MILAN (Reuters) - Italy might consider raising its stake in former phone monopoly Telecom Italia (TLIT.MI) (TIM) as part of a plan to speed up the rollout of ultra-fast internet across the country, Prime Minister Giuseppe Conte said on Monday.
The Italian government sees building an ultra-fast broadband network as crucial to reviving its coronavirus-hit economy.
It has called on TIM and rival Open Fiber to reach an accord quickly on creating a single ultra-fast broadband network to avoid costly duplication of investments.
Open Fiber is a wholesale-only broadband operator jointly owned by Enel (ENEI.MI) and state lender Cassa Depositi e Prestiti (CDP), which is also TIM’s second largest shareholder with a 10% stake behind France’s Vivendi (VIV.PA).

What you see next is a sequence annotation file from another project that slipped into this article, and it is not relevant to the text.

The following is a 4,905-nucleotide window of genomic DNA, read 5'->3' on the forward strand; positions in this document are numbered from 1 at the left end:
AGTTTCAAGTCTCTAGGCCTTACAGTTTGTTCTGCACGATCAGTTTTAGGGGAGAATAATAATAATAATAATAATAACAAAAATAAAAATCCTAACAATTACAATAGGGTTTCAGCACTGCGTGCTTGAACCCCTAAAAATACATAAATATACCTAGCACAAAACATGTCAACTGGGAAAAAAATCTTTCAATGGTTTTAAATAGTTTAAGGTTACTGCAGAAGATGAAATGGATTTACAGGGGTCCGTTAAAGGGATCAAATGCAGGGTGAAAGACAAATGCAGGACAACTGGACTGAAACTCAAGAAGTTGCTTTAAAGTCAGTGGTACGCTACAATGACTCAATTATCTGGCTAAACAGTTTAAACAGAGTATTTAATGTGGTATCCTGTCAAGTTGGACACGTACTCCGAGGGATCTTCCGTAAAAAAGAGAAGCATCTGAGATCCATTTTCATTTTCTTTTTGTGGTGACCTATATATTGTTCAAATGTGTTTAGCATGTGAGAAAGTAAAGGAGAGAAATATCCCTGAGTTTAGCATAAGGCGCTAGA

Telecom Italia (TIM) (TLIT.MI) has been in talks for months about merging its network assets with those of Open Fiber, but differences over governance, regulation and other issues have thwarted efforts.
In a blogpost, the founder of the senior coalition party 5-Star Movement Beppe Grillo called on CDP to increase further its stake in TIM to about 25% to equal Vivendi’s holding.
Asked in an interview with IlFatto.it website whether Italy was thinking of raising its stake in Telecom Italia (TIM), the prime minister said Grillo’s “idea is good ... it is one of the options we may consider.”
CDP, which is 82.8% state-owned, should act as “pivot” to create a single network operator in the country, Grillo said.
Grillo, who in the past campaigned to return TIM’s network to state control, said a single network where private investors had a role could be “the lesser evil” provided it was open to all players and was able to deliver investments needed to rollout fiber across Italy.
Reporting by Angelo Amante; Writing by Elvira Pollina; Editing by Edmund Blair